These 2 vintage chairs are both considered Windsor chairs. A Windsor chair has a saddle seat with drilled holes into which the legs and the back are fitted. It originated in England probably some time in the 17th century but it first became associated with the town of Windsor around 1710. English Windsors were usually stained and the seat was made from elm, a strong wood that does not split easily. American Windsors were made with a variety of woods and often painted to disguise the different types. In the 19th century, rustic chairs were painted with milk paint which was a mixture of buttermilk, turpentine and cow’s blood. There are a variety of styles that can be seen in this picture:
Although always available because of the simplicity of the design, Windsor chairs have gone in and out of style. They are associated with the Colonial Revival movement of the late 19th century and are generally seen in traditional homes. However, the eclectic mix and match fashion of the last few years has created a new interest in using Windsors ( usually painted) with other styles. Look at this great photo from Houzz.com:
The chairs have been painted light pink and paired with mid-century furniture. Or this one:You can find an excellent article with more photos of a modern take on Windsor chairs here.
My two chairs were both bought at the same garage sale. The first one is a 1930’s rocker which is an adult chair and the small size suggests it was marketed for women. It is a good-sized child’s chair by today’s standards which is why I painted it turquoise ( an AS Provence/Florence mix). I like the dipped look on hoop back chairs.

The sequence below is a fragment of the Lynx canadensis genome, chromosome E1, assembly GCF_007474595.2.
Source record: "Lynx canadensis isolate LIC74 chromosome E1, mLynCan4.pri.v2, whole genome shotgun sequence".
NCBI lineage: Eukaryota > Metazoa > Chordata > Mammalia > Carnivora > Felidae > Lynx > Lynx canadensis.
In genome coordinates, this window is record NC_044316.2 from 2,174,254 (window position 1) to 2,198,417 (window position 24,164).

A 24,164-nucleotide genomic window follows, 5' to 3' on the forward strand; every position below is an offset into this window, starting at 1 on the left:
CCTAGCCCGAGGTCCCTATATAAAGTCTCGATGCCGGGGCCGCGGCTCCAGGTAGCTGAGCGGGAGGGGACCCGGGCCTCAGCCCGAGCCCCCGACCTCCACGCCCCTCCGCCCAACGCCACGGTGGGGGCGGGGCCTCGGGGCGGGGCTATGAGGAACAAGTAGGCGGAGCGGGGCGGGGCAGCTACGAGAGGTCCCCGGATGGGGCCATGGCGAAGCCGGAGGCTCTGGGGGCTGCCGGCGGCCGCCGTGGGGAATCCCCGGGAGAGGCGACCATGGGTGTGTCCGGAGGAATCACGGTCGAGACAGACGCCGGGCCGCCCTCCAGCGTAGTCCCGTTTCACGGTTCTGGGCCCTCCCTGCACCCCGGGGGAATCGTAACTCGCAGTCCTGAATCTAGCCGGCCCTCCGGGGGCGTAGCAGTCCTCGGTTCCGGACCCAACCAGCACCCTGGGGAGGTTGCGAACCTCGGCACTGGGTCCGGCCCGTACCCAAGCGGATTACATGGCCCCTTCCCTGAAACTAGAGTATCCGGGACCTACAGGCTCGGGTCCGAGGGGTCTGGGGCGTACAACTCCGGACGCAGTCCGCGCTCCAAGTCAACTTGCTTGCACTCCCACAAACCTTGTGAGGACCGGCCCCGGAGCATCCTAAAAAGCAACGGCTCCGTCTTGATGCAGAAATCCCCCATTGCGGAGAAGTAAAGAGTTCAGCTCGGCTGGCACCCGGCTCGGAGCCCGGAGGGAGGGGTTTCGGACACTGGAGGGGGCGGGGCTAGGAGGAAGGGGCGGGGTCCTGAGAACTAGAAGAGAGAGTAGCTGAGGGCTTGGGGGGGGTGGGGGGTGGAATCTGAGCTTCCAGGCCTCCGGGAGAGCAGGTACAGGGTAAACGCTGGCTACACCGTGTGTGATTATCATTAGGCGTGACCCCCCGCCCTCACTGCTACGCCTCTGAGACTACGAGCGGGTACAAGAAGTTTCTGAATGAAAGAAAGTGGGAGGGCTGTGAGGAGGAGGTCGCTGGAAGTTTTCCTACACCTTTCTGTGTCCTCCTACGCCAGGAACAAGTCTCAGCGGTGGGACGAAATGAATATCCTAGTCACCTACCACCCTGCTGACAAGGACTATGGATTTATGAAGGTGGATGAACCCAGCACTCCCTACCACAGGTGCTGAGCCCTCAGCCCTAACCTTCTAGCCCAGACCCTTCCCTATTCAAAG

The white chair was someone’s painting chair and was covered in paint spots. I painted the seat and back in purple ( AS Old Violet and Emperor’s Silk) then painted over it in Pure White. I wiped off a lot of the white paint to reveal the undercoats. You can also see some of the original splatters. It’s not everyone’s taste but I love this little chair. It’s very sturdy in spite of being old looking and I think it would look great as an accent chair somewhere.
Linking up with:
href=”http://www.theshabbycreekcottage.com/2013/09/transformation-thursday-223.html”>The Shabby Creek Cottage